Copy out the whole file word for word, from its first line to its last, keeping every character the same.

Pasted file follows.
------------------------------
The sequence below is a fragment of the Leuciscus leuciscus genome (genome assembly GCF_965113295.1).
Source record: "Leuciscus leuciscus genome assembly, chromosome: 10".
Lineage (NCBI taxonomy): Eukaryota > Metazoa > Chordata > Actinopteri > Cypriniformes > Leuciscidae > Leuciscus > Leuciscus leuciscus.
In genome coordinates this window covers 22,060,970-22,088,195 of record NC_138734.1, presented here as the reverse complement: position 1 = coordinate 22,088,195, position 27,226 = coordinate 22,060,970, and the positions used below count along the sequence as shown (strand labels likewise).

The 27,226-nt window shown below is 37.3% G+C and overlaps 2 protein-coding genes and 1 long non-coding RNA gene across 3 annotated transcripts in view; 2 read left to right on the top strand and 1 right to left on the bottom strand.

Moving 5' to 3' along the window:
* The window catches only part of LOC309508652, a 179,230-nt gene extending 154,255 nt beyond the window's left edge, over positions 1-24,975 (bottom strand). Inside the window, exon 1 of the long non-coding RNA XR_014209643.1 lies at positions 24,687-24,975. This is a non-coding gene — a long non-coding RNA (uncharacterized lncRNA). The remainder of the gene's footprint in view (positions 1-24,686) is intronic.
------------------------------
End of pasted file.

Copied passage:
The sequence below is a fragment of the Leuciscus leuciscus genome (genome assembly GCF_965113295.1).
Source record: "Leuciscus leuciscus genome assembly, chromosome: 10".
Lineage (NCBI taxonomy): Eukaryota > Metazoa > Chordata > Actinopteri > Cypriniformes > Leuciscidae > Leuciscus > Leuciscus leuciscus.
In genome coordinates this window covers 22,060,970-22,088,195 of record NC_138734.1, presented here as the reverse complement: position 1 = coordinate 22,088,195, position 27,226 = coordinate 22,060,970, and the positions used below count along the sequence as shown (strand labels likewise).

The 27,226-nt window shown below is 37.3% G+C and overlaps 2 protein-coding genes and 1 long non-coding RNA gene across 3 annotated transcripts in view; 2 read left to right on the top strand and 1 right to left on the bottom strand.

Moving 5' to 3' along the window:
* The window catches only part of LOC309508652, a 179,230-nt gene extending 154,255 nt beyond the window's left edge, over positions 1-24,975 (bottom strand). Inside the window, exon 1 of the long non-coding RNA XR_014209643.1 lies at positions 24,687-24,975. This is a non-coding gene — a long non-coding RNA (uncharacterized lncRNA). The remainder of the gene's footprint in view (positions 1-24,686) is intronic.